04/22/2014 12:54 pm ET Updated Dec 06, 2017

Tulips and Sex -- Writing As If Everyone I Know Were Dead

I want to write about tulips today. I don't want to write about sex. The trouble is, for me, writing about tulips means writing about sex: Something about their juicy curves brings erotic metaphors to my particular mind.

I thought that once my mother and father were no longer alive and reading over my shoulder, I'd be able to write my heart out. I'd get merrily, carried-away passionate about the curve of my husband's chin, the stars on a summer night, God in God's heaven and... tulips.

My mother's gone now and so is my father. The trouble is, my kids are still alive, very much so, and they read my stuff.

Back in the olden days of print journalism, when I wrote a weekly newspaper column for the Oakland Tribune and its tens of thousands of readers, I felt free to spill my 2014-04-14-IMG_17513580x387530x354.jpg
Photo by BF Newhall

guts about my children, my husband, my job and the meaning of life. Total strangers -- thousands and thousands of them -- read weekly about my every misstep and self-doubt.

But they didn't count; they were total strangers.

The people who really mattered? Not a problem. Jon, an old news hand, didn't care what I wrote as long as it sold newspapers. My mother and father lived thousands of miles away; they saw only the columns I chose to clip and mail to them. As for the kids, they read Roald Dahl; newspapers, not so much.

Anne Lamott, I think it was, once advised memoirists and novelists to "write as if everyone you know is dead." It's a great writing tip, but one I've never mastered. Probably because most of the people I know just aren't dead yet.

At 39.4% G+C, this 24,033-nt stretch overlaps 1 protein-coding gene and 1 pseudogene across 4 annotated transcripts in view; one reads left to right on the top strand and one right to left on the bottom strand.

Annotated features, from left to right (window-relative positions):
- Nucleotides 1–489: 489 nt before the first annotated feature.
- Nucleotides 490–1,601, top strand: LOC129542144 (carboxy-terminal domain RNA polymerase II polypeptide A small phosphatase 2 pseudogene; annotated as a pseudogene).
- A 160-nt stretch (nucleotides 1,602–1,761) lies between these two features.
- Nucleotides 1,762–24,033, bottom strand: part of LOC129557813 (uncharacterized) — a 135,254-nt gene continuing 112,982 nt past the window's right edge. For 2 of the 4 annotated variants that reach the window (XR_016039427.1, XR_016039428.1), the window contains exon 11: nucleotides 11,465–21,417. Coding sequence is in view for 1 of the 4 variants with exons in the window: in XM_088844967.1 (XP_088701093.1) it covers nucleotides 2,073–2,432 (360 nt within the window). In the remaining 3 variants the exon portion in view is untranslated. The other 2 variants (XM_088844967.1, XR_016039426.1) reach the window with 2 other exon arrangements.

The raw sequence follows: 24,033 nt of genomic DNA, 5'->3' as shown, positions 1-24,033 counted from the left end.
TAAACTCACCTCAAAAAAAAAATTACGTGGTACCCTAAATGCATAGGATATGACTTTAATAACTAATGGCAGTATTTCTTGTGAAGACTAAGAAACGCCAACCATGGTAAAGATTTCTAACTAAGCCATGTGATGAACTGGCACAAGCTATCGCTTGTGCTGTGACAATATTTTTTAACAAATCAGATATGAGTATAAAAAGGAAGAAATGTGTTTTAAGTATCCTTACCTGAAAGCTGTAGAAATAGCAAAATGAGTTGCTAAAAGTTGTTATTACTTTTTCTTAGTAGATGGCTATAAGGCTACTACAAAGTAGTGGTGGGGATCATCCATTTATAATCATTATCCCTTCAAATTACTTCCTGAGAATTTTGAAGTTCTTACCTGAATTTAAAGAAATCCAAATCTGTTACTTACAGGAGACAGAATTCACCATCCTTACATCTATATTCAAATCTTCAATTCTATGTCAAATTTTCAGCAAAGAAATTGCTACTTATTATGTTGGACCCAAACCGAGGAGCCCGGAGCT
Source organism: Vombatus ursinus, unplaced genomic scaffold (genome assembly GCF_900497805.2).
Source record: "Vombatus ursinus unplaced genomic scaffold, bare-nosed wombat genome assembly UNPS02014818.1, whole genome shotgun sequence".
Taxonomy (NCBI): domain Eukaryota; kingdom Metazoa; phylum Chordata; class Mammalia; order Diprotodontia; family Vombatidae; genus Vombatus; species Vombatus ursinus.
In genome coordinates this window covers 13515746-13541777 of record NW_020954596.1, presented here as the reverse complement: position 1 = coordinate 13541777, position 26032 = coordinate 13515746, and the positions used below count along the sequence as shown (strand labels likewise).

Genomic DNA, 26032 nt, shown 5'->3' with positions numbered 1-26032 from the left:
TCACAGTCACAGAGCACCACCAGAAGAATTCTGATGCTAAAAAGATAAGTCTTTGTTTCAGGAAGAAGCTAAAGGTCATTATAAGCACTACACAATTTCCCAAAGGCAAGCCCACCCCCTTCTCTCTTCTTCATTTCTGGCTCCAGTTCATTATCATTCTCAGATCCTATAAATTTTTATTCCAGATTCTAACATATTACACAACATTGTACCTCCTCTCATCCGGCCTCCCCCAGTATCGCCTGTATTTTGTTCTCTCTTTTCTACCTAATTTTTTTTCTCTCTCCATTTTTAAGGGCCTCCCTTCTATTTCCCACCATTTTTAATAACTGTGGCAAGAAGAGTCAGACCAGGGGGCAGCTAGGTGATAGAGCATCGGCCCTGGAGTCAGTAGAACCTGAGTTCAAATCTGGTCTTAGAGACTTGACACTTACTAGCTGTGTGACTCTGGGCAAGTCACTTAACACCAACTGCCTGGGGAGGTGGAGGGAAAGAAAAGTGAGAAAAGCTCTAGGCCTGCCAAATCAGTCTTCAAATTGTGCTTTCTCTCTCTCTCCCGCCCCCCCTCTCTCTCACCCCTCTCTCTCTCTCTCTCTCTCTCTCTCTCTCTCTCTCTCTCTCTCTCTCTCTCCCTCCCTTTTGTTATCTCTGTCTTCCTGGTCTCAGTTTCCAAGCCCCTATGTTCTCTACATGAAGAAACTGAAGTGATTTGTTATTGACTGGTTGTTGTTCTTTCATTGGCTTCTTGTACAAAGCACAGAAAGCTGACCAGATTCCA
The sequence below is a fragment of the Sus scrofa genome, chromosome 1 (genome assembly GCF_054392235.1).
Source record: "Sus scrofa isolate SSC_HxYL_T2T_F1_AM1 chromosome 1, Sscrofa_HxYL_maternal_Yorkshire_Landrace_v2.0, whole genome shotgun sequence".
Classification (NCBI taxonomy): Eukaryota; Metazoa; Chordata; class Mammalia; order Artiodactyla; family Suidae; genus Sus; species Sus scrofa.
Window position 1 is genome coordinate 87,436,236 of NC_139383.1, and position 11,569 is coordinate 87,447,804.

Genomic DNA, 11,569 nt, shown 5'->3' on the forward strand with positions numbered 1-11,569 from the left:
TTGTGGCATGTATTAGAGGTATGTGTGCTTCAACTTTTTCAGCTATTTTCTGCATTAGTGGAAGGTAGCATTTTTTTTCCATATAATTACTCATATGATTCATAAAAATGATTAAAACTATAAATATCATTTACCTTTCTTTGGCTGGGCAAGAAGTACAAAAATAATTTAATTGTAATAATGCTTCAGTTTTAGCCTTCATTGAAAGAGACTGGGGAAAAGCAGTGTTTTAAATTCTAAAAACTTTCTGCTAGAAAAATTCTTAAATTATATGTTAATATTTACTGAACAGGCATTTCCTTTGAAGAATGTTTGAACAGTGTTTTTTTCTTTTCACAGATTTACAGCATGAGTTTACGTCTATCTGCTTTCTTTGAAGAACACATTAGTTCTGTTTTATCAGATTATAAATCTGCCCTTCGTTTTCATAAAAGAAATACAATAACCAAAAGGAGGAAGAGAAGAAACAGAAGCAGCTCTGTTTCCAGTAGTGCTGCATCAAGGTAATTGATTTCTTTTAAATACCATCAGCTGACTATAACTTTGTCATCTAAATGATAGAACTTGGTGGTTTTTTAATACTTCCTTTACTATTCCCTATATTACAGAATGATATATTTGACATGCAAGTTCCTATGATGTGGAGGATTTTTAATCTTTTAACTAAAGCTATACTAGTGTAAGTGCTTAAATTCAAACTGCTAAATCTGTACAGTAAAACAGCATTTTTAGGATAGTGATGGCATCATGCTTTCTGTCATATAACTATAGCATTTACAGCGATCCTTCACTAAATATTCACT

Which brings us back to tulips. Tulips are my favorite flower, and right now they're 2014-04-14-IMG_17493580x387530x354.jpg
Photo by BF Newhall

blooming like mad over at a local cemetery. So I grabbed my trusty point-and-shoot the other day and headed over to the graveyard...

Anyone who knows me can stop reading now.

Sure enough, there they were -- tulips and tulips and tulips in all their lusty glory. Pink, red, purple, orange, yellow -- all voluptuous and phallic with their ovoid curves and upright stems.

I had planned to spend an hour here. I spent two. I bent over. I squatted. I kneeled in the wet grass. I propped my elbows on my muddy knees. I took 267 pictures. I went home happy.

Ha! You cheated. You read this through to the end. But I cheated too. I wrote it like everybody I knew was dead. But since you're not, I toned it down. A lot.

For more stories about the writing life, go to:"The Trouble With Daffodils," "Writing Tips From Jasmin Darznik" and "Splitting the Infinitive -- How to Boldly Go There."